The volatile market reaction to yesterday’s poor GDP figures has provided us with an idea of what we should expect for the coming weeks: an elevated sensitivity of rate expectations and incoming data points. From an FX perspective, we don’t see the dollar suffering from much more Fed dovish repricing considering the current economic backdrop – only 90bp tightening is priced in by year-end – and more weakness might, if anything, derive from a further rebound in global equities. Data releases to watch today are the 2Q employment cost index, June’s personal income and the MNI Chicago PMIs. Expect a smaller reaction compared to yesterday, but USD data sensitivity should remain relatively elevated.
The US dollar extended its losses and fell to 1.2790, its lowest level since mid-June before rebounding to new session highs around CAD1.2835 in the European morning. Firmer oil prices and strength in the commodity sector broadly may be providing the CAD with a little support. There is not much else for the CAD to go on beyond the broader USD tone, stocks and commodities at the moment. Domestic data has been thin on the ground, with May GDP due today. We do, however, think the BoC’s resolve to chase down inflation makes a 75bps hike in September a more likely outcome which should help support CAD sentiment and reinforce the ceiling on USD/CAD above 1.30 at the very least.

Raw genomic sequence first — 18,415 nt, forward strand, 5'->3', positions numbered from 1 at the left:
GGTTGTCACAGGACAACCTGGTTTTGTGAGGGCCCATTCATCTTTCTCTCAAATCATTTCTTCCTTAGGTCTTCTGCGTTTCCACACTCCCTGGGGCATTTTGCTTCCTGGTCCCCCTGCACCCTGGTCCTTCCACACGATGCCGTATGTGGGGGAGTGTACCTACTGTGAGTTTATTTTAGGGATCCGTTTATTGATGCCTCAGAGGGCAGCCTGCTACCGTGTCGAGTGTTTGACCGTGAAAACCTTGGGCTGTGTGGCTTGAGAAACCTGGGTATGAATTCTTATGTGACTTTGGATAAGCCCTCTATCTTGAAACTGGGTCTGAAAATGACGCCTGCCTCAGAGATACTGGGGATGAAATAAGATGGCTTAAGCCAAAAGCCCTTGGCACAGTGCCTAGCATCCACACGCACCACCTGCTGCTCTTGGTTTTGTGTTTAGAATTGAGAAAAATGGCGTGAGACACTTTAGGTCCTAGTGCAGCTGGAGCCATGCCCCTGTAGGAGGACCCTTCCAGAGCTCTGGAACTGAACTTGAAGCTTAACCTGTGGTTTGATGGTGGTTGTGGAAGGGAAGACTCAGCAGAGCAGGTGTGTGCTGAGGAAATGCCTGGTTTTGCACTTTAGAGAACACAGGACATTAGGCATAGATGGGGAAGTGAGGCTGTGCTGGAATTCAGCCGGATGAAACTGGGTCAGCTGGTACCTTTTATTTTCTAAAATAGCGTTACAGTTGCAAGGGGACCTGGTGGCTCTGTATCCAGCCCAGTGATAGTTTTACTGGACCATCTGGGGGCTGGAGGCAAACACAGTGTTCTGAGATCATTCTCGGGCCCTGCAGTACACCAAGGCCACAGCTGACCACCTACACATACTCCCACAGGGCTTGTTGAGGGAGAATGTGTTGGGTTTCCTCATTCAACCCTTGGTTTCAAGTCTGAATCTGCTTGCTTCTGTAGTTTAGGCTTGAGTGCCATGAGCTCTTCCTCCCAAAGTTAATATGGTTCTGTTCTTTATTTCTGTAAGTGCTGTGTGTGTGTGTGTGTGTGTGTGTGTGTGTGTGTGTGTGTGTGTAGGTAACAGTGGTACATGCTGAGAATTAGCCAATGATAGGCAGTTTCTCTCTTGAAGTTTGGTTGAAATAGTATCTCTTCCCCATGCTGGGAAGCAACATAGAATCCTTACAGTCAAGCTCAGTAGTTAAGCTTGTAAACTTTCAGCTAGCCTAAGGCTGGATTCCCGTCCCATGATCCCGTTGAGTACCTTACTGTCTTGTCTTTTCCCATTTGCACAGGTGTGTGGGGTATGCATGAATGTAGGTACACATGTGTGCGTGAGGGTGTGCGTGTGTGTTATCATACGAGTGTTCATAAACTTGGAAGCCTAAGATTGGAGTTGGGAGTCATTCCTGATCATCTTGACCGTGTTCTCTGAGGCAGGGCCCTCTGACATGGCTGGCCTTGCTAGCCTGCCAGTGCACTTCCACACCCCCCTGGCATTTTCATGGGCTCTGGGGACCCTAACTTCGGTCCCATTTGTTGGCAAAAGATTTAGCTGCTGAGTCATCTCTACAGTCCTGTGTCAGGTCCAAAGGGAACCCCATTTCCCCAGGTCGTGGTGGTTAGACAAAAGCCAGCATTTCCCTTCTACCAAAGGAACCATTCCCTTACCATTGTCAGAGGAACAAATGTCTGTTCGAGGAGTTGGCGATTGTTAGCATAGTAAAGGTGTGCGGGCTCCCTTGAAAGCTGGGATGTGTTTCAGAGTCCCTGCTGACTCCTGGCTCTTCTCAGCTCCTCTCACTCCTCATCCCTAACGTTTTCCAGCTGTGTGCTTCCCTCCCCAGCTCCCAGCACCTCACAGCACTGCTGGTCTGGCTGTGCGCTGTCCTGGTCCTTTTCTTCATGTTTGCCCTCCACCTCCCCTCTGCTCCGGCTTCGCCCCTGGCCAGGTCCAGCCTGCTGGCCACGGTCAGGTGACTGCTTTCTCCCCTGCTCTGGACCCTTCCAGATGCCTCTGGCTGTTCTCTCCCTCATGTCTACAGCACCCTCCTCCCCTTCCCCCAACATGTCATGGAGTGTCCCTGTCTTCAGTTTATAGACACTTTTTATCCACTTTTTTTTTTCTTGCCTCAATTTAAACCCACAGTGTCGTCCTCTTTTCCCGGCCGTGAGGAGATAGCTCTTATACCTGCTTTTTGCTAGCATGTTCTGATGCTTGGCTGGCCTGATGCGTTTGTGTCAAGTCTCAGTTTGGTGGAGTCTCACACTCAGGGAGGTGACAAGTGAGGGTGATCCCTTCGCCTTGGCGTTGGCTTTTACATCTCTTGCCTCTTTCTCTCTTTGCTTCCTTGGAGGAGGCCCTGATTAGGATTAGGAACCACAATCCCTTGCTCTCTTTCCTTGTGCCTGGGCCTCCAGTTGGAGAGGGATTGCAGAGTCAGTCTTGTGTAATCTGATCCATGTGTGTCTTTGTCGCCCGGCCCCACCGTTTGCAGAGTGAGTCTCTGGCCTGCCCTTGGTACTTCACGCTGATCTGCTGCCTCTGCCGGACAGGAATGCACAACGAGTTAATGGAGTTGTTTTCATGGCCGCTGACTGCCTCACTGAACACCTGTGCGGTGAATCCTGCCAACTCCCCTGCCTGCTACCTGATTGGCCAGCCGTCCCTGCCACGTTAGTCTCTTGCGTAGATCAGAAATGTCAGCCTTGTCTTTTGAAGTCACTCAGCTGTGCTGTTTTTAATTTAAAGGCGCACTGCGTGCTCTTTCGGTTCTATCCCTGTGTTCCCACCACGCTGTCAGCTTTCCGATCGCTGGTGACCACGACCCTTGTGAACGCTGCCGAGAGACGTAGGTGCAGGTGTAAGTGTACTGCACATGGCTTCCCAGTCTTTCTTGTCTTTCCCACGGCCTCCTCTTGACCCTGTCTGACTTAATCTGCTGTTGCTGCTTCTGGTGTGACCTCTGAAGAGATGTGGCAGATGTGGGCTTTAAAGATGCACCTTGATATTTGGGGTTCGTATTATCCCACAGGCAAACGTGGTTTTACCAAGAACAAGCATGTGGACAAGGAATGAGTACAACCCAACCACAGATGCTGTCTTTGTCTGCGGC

Yesterday’s CPI numbers out of Germany sent signals that a smooth decrease in inflation will not be the base case scenario. Today, we’ll see the eurozone-wide CPI report, with another acceleration set to support expectations around a 50bp hike by the ECB in. We’ll also see 2Q GDP figures for the whole euro area today. With the ECB firmly focused on inflation rather than growth, and given the backward-looking nature of GDP releases, the impact on the euro should be larger from CPI readings today – barring major surprises in the growth figures. EUR/USD may end the week close to the 1.0200 area.
Around 9bp of tightening expectations ahead of next week’s Bank of England (BoE) meeting has been priced out in the past two days. This is another testament to how a potential 50bp would be largely a function of global monetary tightening trends rather than primarily driven by domestic dynamics. Currency GBP volatility has been almost entirely driven by global risk sentiment and given the lack of any major domestic drivers in the UK before the 4 August BoE meeting, this should continue to be the case.